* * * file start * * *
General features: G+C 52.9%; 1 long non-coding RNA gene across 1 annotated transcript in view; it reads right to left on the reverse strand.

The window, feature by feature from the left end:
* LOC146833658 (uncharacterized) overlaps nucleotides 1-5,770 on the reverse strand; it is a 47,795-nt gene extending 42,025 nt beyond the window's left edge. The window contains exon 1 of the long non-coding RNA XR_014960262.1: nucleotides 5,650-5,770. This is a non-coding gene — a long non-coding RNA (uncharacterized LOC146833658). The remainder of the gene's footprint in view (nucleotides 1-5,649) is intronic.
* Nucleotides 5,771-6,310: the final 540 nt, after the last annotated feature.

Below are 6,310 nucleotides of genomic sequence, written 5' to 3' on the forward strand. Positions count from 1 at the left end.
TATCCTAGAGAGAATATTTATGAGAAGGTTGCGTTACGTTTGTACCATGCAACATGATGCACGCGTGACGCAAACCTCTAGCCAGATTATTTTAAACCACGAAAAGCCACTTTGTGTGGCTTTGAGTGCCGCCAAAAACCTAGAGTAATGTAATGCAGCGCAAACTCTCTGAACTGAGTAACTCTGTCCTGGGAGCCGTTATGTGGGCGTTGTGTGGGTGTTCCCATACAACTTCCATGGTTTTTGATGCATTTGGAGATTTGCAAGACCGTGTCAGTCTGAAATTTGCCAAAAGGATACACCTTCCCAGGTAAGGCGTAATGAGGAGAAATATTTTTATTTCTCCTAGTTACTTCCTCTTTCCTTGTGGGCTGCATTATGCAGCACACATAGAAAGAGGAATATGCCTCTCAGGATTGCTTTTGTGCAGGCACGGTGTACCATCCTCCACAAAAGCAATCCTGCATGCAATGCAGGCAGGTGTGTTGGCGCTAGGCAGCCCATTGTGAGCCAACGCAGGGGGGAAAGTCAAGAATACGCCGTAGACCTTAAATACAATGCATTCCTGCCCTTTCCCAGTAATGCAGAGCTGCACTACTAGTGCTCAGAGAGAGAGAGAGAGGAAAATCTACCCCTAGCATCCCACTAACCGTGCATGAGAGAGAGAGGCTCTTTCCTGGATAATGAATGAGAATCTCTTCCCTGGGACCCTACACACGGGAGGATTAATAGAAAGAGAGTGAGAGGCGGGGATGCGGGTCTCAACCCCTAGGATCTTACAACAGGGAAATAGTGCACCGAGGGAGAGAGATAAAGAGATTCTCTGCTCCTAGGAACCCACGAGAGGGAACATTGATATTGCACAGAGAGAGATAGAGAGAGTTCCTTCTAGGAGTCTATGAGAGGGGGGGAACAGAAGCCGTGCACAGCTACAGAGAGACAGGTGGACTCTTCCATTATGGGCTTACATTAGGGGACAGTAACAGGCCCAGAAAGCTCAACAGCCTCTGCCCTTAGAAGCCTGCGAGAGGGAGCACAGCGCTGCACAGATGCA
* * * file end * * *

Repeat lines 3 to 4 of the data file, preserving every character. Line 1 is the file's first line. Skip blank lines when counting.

* LOC146833658 (uncharacterized) overlaps nucleotides 1-5,770 on the reverse strand; it is a 47,795-nt gene extending 42,025 nt beyond the window's left edge. The window contains exon 1 of the long non-coding RNA XR_014960262.1: nucleotides 5,650-5,770. This is a non-coding gene — a long non-coding RNA (uncharacterized LOC146833658). The remainder of the gene's footprint in view (nucleotides 1-5,649) is intronic.
* Nucleotides 5,771-6,310: the final 540 nt, after the last annotated feature.